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Second-generation female condom OK'd by FDA —What's next for the U.S.?
Campaign to kick off in 9-city push; search on for retail partner
Female-controlled prevention options are set to expand with the Food and Drug Administration (FDA) March 2009 approval of the second generation of the female condom manufactured by the Female Health Co. With the introduction of a new proprietary nitrile material and a less labor-intensive manufacturing process, the company will be able to offer the condom, known as the FC2, at a public health sector cost some 30% less than the original FC1 polyurethane condom.
Robert Hatcher, MD, MPH, professor of obstetrics and gynecology at Emory University in Atlanta, points to these key points about the FC2 condom:
"Given the deplorable resistance of so many men to male condoms, the new female condom may be the best thing we have to offer women for the prevention of AIDS and other infections for the next 10 years," says Hatcher.
Look for Female Health Co. to make an announcement in early summer 2009 regarding public sector product availability and ordering information, says Mary Ann Leeper, PhD, the company's senior strategic adviser. Family planning agencies and health departments will be able to place orders directly with the company, rather than through a distributor, she reports. This move will enhance cost savings for agencies, Leeper explains.
The company will launch a nine-city campaign in early September to promote the public sector availability of the new condom, says Leeper. The campaign will target health departments, nonprofit community-based organizations, and nongovernmental organizations in Washington, DC; Chicago; Philadelphia; Atlanta; Houston; Miami; Baltimore; Los Angeles; and San Francisco, she states.
The campaign will include training based on New York City's successful female condom program. The city Department of Health and Mental Hygiene's female condom distribution program increased its allocation from 2006 to 2007 by 200,000 female condoms due to popularity of the program.2 In 2008, the department placed a contract to purchase 2 million female condoms to be distributed free of charge through health clinics and organizations across the city as part of its efforts to increase HIV prevention. Local public health officials estimate heterosexual transmission accounts for 92% of new HIV cases among women in the city.2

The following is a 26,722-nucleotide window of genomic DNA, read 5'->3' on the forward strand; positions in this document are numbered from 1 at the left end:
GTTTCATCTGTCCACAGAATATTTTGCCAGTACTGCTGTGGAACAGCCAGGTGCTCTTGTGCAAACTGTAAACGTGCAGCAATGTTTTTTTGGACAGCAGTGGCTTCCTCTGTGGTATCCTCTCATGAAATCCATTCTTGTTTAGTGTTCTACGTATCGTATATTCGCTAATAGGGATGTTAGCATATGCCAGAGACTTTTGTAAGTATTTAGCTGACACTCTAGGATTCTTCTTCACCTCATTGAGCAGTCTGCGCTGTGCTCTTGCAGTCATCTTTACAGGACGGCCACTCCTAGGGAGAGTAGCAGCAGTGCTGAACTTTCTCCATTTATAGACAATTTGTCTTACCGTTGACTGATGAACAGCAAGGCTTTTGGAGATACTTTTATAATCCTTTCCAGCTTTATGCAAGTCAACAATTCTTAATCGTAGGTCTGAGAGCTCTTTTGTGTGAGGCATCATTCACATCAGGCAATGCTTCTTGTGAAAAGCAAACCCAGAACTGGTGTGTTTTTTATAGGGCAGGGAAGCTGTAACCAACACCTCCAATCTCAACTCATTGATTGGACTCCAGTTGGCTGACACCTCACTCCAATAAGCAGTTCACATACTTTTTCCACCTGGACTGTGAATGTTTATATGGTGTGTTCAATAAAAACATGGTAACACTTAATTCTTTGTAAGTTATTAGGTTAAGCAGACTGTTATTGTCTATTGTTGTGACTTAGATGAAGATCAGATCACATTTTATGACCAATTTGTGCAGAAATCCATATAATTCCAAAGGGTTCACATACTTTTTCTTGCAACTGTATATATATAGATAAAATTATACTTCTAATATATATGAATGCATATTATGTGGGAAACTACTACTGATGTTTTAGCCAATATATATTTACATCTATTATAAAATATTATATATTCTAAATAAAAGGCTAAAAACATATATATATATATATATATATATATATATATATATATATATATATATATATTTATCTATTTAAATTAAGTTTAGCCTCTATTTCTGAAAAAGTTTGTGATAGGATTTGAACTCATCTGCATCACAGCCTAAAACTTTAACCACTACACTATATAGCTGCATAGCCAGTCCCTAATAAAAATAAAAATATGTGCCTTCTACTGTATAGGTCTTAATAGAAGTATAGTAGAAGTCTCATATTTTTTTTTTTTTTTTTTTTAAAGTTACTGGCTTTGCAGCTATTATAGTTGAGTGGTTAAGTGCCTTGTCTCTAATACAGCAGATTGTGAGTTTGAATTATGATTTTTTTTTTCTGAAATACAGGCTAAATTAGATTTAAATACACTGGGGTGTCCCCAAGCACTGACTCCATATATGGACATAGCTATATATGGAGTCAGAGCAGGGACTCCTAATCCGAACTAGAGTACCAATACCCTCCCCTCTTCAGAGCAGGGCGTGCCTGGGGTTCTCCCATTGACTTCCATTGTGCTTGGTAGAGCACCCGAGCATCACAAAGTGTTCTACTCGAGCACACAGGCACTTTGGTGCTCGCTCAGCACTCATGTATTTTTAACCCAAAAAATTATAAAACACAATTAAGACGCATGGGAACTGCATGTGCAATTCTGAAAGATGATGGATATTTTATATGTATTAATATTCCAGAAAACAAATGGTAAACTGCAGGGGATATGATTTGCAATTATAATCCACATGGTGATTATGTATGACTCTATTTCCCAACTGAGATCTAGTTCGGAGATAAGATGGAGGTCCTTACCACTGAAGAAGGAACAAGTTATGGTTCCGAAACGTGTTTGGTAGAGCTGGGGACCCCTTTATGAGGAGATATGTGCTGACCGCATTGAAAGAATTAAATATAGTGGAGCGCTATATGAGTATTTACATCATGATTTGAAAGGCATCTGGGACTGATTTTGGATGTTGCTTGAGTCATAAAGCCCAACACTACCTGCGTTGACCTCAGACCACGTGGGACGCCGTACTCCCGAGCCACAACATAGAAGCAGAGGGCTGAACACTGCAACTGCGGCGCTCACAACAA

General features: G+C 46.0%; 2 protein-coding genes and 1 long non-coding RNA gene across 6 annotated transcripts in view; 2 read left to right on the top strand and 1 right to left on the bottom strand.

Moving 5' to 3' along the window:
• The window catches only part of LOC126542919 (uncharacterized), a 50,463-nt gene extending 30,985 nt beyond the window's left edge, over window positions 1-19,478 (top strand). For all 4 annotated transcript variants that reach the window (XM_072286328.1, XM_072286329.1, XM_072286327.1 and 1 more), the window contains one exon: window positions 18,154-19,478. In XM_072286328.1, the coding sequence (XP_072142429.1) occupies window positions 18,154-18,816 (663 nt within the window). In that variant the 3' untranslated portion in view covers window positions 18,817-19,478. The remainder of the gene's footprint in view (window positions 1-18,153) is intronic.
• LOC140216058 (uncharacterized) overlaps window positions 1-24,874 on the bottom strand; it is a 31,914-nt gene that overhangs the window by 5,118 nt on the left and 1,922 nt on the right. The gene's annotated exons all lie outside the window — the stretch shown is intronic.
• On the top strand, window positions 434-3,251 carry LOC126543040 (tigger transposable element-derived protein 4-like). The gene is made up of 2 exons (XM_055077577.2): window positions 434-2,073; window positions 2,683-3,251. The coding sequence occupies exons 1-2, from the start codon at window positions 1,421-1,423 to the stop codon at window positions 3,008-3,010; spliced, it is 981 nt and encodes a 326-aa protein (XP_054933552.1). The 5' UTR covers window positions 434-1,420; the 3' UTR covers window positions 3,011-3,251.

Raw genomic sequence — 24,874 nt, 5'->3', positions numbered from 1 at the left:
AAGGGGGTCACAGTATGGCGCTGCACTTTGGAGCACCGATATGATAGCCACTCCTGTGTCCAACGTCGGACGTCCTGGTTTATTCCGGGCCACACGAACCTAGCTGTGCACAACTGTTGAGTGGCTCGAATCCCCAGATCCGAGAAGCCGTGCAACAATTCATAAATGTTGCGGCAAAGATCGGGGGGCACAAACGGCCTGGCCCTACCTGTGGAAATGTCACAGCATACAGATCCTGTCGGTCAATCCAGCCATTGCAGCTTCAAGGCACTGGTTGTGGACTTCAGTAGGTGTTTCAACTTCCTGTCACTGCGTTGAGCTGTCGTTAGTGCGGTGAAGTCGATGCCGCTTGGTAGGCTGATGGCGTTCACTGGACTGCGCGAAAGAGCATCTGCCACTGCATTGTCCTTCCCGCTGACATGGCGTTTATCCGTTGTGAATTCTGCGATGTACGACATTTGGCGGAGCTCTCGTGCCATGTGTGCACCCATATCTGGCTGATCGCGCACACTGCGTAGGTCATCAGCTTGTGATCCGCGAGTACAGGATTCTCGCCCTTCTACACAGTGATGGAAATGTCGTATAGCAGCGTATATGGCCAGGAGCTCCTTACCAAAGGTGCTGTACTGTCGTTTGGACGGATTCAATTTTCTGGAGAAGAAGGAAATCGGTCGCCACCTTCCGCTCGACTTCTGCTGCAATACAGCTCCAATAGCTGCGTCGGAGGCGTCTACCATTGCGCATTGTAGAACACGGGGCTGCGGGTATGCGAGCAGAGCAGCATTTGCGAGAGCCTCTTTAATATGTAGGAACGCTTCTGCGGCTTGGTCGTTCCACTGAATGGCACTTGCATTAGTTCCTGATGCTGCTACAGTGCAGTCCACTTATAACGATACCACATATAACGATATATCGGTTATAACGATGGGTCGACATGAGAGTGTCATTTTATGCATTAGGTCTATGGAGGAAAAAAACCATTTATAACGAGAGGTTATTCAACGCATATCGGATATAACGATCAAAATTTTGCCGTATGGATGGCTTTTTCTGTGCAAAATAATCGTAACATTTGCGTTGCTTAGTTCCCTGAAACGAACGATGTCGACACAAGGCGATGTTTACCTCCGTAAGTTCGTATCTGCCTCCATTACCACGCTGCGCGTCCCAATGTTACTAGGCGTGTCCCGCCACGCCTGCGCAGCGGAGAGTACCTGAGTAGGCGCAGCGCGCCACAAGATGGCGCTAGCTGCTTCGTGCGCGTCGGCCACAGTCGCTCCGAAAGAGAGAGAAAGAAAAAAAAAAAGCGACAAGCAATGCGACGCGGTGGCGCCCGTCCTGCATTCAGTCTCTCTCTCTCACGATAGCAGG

With the FDA approval now in hand, the U.S. Agency for International Development now can procure the second-generation female condom for U.S.-supported HIV/AIDS prevention and family planning programs around the world. To handle increased demand, the Female Health Co. plans to install six more production lines for the FC2 and increase its production capacity from 30 million units to about 75 million to 80 million units.
Health advocates also have launched a global campaign, Prevention Now!, to demand increased access to the female condom in communities heavily affected by HIV/AIDS. While public health programs around the world distribute 11 billion male condoms every year, 26 million female condoms were distributed in 2007, health advocates estimate.3
While female condoms may be a powerful tool in preventing transmission of sexually transmitted diseases (STDs), women need education in order to use them effectively. Results from a recent study indicate that skills training can increase female condom use and the overall level of protected sexual acts.4